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We want... a shrubbery!
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Discussion Starter · #1 ·
Let's see if I can get a little help here...

I've been running Specialized Team Master rear (1.95) and Specialzed Team Control front (2.something) for the past 2 years or so. While these tires have done marginally well as far as I'm concerned, I'm always looking for something better--gotta have any edge you can get, and tires seem to be an inexpensive place to increase performance. Unfotunately I am blessed with having to live in the foothills of the Blue Ridge Mountains--that means I literally need a tire for a bit of everything. Mountains and ridges are dry with a decent soil consistency, but the bottoms are anything but dry and often filled with some good ol' Virginia red clay (if you haven't ridden through red clay, you are seriously missing out ;) ). Also, there are rocks (not that much though) but tons of roots. So yea, any ideas guys, what tires do you fellas (or ladies) run in this region?
 

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I live up in Richmond and am a big fan of IRC Serac tires. They are reasonably light, hook up really well in all types of conditions even mud. You can run lower pressure in them so they grip roots and rocks.

Mike
 

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I run Conti Verts most of the time...

...they pack up with mud alot, but the ability to run lower pressures (I run 30psi front and rear with Tubes) makes them a great tire for Va's roots and rocks.

I see alot of folks riding the Geax Sturdy these days. Might consider those.

Michelins have also worked well here as have Pythons.

ickyickyptngzutboing said:
Let's see if I can get a little help here...

I've been running Specialized Team Master rear (1.95) and Specialzed Team Control front (2.something) for the past 2 years or so. While these tires have done marginally well as far as I'm concerned, I'm always looking for something better--gotta have any edge you can get, and tires seem to be an inexpensive place to increase performance. Unfotunately I am blessed with having to live in the foothills of the Blue Ridge Mountains--that means I literally need a tire for a bit of everything. Mountains and ridges are dry with a decent soil consistency, but the bottoms are anything but dry and often filled with some good ol' Virginia red clay (if you haven't ridden through red clay, you are seriously missing out ;) ). Also, there are rocks (not that much though) but tons of roots. So yea, any ideas guys, what tires do you fellas (or ladies) run in this region?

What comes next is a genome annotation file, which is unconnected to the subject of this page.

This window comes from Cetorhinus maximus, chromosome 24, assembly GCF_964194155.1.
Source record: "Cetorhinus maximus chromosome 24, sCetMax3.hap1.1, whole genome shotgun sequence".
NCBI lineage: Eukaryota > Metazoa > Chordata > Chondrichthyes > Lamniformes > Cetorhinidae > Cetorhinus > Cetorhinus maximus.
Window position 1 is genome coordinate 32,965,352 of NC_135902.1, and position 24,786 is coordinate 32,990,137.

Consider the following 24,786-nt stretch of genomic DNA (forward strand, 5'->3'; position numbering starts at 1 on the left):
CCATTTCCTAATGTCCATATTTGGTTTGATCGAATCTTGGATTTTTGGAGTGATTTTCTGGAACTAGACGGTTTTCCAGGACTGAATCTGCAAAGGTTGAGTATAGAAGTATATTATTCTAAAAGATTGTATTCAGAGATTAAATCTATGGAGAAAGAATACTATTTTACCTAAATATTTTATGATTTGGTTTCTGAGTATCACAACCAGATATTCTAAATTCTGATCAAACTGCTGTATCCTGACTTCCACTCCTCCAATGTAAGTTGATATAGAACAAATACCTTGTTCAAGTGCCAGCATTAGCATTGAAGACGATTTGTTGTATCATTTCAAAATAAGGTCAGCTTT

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well

i rode the panaracer fire xc pro or a while and loved them, a little slow rolling--but never let me down! i switched to the kenda karma (put the tire down and walk away----please!), they are fast rolling and you will also be on the ground fast! I am now switching to the wtb weirwolf---heard lot's of good things about them.

Good luck in your search! :cool:
 

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Richmond area too

I live south of Richmond and currently am super happy with my Panaracer Cinders 2.25 . I really like the weirwolf 2.3 but the Cinder hooks up better in the nasty stuff( like black river bank mud, or red clay) and rolls a lot faster on the hardpack. they also beat the crap out of the WTB on deep sand. the traction will amaze a person who tries them . very predictable on the rooty trails of Pocahontas and Battlefield. I am thinking of trying some Seracs for weight savings and just due to reviews. I got the Cinders for $31 a piece online at Airbomb. I can get the Seracs at my favorite shop, Cobblestone bikes
 

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We want... a shrubbery!
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Discussion Starter · #7 ·
Thanks for all the help--I stopped by a LBS and asked what they recommended for the area. For non-racing I was told that a lot of people around here use the Continental Explorer Pro. So I bought a pair from him and testing them out--see how they hold up. So far alright--but the frickin' floor pump I have decided that its pressure gauge should stop working--so I'm not sure what PSI I'm running right now (inflated the tire by feel).

Right now, the spring here has been rather dry (C'ville, VA) so I haven't had a chance to run them in wet conditions. However, I've been doing a lot of riding on very rooty and rocky terrain. I think the front tire needs to lose some air pressure (again, I'm not sure what I'm at) because it's slipping a little too much in the turns I beleive. Also, I'm not content with how the tires are holding up when going up hills with a lot of roots; I feel that I'm spinning out too much--but, I assume that this as well can be associated with the tire pressure? Will reducing the tire pressure in the rear give me more traction?